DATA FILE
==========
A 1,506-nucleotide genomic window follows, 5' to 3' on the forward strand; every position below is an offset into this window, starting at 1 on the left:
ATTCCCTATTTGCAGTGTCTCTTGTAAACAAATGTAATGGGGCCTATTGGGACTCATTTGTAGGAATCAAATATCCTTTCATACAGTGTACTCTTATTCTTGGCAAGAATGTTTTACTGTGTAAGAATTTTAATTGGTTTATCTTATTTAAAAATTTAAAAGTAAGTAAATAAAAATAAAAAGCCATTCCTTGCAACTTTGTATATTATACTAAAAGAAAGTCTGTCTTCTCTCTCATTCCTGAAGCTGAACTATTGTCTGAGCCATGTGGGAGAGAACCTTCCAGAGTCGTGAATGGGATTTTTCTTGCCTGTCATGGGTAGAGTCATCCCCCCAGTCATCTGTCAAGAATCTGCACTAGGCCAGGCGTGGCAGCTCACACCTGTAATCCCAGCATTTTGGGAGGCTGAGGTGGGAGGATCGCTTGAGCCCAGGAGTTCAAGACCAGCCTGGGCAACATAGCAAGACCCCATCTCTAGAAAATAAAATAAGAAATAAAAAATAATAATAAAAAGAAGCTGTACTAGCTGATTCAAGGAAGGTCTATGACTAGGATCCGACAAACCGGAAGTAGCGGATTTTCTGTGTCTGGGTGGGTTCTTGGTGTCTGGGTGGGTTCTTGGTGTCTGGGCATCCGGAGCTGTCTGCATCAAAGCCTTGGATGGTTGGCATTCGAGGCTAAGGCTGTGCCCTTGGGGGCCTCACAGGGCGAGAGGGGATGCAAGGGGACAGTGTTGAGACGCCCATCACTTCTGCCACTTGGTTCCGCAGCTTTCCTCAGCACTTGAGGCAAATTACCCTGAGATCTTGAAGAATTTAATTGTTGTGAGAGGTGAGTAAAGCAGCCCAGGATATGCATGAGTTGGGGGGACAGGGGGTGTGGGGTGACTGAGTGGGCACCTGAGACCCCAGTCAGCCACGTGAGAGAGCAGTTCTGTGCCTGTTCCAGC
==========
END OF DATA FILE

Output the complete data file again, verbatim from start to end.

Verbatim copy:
A 1,506-nucleotide genomic window follows, 5' to 3' on the forward strand; every position below is an offset into this window, starting at 1 on the left:
ATTCCCTATTTGCAGTGTCTCTTGTAAACAAATGTAATGGGGCCTATTGGGACTCATTTGTAGGAATCAAATATCCTTTCATACAGTGTACTCTTATTCTTGGCAAGAATGTTTTACTGTGTAAGAATTTTAATTGGTTTATCTTATTTAAAAATTTAAAAGTAAGTAAATAAAAATAAAAAGCCATTCCTTGCAACTTTGTATATTATACTAAAAGAAAGTCTGTCTTCTCTCTCATTCCTGAAGCTGAACTATTGTCTGAGCCATGTGGGAGAGAACCTTCCAGAGTCGTGAATGGGATTTTTCTTGCCTGTCATGGGTAGAGTCATCCCCCCAGTCATCTGTCAAGAATCTGCACTAGGCCAGGCGTGGCAGCTCACACCTGTAATCCCAGCATTTTGGGAGGCTGAGGTGGGAGGATCGCTTGAGCCCAGGAGTTCAAGACCAGCCTGGGCAACATAGCAAGACCCCATCTCTAGAAAATAAAATAAGAAATAAAAAATAATAATAAAAAGAAGCTGTACTAGCTGATTCAAGGAAGGTCTATGACTAGGATCCGACAAACCGGAAGTAGCGGATTTTCTGTGTCTGGGTGGGTTCTTGGTGTCTGGGTGGGTTCTTGGTGTCTGGGCATCCGGAGCTGTCTGCATCAAAGCCTTGGATGGTTGGCATTCGAGGCTAAGGCTGTGCCCTTGGGGGCCTCACAGGGCGAGAGGGGATGCAAGGGGACAGTGTTGAGACGCCCATCACTTCTGCCACTTGGTTCCGCAGCTTTCCTCAGCACTTGAGGCAAATTACCCTGAGATCTTGAAGAATTTAATTGTTGTGAGAGGTGAGTAAAGCAGCCCAGGATATGCATGAGTTGGGGGGACAGGGGGTGTGGGGTGACTGAGTGGGCACCTGAGACCCCAGTCAGCCACGTGAGAGAGCAGTTCTGTGCCTGTTCCAGC